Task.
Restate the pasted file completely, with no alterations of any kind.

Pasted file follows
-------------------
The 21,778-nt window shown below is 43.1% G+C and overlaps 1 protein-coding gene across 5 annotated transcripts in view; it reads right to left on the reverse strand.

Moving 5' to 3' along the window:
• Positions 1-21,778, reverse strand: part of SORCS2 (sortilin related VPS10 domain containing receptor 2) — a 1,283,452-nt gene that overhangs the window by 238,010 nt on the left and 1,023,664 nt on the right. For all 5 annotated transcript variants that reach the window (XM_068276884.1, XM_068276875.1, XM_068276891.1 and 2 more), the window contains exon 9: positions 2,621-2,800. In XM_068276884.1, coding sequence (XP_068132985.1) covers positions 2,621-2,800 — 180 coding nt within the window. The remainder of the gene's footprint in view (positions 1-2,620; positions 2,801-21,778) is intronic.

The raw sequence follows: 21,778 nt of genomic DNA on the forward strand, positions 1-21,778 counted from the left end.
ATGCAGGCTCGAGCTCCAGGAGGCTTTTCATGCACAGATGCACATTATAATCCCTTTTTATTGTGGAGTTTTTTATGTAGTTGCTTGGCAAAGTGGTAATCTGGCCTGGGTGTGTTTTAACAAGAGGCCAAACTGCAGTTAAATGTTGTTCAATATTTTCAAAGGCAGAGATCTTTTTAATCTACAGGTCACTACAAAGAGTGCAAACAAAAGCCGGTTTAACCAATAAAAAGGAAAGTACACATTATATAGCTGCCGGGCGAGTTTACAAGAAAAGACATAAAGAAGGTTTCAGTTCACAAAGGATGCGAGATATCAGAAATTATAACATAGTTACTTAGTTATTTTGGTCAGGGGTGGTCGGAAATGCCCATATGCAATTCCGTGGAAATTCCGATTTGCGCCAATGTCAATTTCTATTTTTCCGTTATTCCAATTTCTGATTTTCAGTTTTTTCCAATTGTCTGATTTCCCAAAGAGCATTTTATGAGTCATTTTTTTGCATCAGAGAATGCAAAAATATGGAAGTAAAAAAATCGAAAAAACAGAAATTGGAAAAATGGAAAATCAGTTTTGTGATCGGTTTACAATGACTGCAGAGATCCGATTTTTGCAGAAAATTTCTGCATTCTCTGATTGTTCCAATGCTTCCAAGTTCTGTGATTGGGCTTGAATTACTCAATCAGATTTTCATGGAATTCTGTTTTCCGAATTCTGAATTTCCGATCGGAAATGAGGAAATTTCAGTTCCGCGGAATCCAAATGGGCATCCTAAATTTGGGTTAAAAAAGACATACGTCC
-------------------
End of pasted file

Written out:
The 21,778-nt window shown below is 43.1% G+C and overlaps 1 protein-coding gene across 5 annotated transcripts in view; it reads right to left on the reverse strand.

Moving 5' to 3' along the window:
• Positions 1-21,778, reverse strand: part of SORCS2 (sortilin related VPS10 domain containing receptor 2) — a 1,283,452-nt gene that overhangs the window by 238,010 nt on the left and 1,023,664 nt on the right. For all 5 annotated transcript variants that reach the window (XM_068276884.1, XM_068276875.1, XM_068276891.1 and 2 more), the window contains exon 9: positions 2,621-2,800. In XM_068276884.1, coding sequence (XP_068132985.1) covers positions 2,621-2,800 — 180 coding nt within the window. The remainder of the gene's footprint in view (positions 1-2,620; positions 2,801-21,778) is intronic.

The raw sequence follows: 21,778 nt of genomic DNA on the forward strand, positions 1-21,778 counted from the left end.
ATGCAGGCTCGAGCTCCAGGAGGCTTTTCATGCACAGATGCACATTATAATCCCTTTTTATTGTGGAGTTTTTTATGTAGTTGCTTGGCAAAGTGGTAATCTGGCCTGGGTGTGTTTTAACAAGAGGCCAAACTGCAGTTAAATGTTGTTCAATATTTTCAAAGGCAGAGATCTTTTTAATCTACAGGTCACTACAAAGAGTGCAAACAAAAGCCGGTTTAACCAATAAAAAGGAAAGTACACATTATATAGCTGCCGGGCGAGTTTACAAGAAAAGACATAAAGAAGGTTTCAGTTCACAAAGGATGCGAGATATCAGAAATTATAACATAGTTACTTAGTTATTTTGGTCAGGGGTGGTCGGAAATGCCCATATGCAATTCCGTGGAAATTCCGATTTGCGCCAATGTCAATTTCTATTTTTCCGTTATTCCAATTTCTGATTTTCAGTTTTTTCCAATTGTCTGATTTCCCAAAGAGCATTTTATGAGTCATTTTTTTGCATCAGAGAATGCAAAAATATGGAAGTAAAAAAATCGAAAAAACAGAAATTGGAAAAATGGAAAATCAGTTTTGTGATCGGTTTACAATGACTGCAGAGATCCGATTTTTGCAGAAAATTTCTGCATTCTCTGATTGTTCCAATGCTTCCAAGTTCTGTGATTGGGCTTGAATTACTCAATCAGATTTTCATGGAATTCTGTTTTCCGAATTCTGAATTTCCGATCGGAAATGAGGAAATTTCAGTTCCGCGGAATCCAAATGGGCATCCTAAATTTGGGTTAAAAAAGACATACGTCC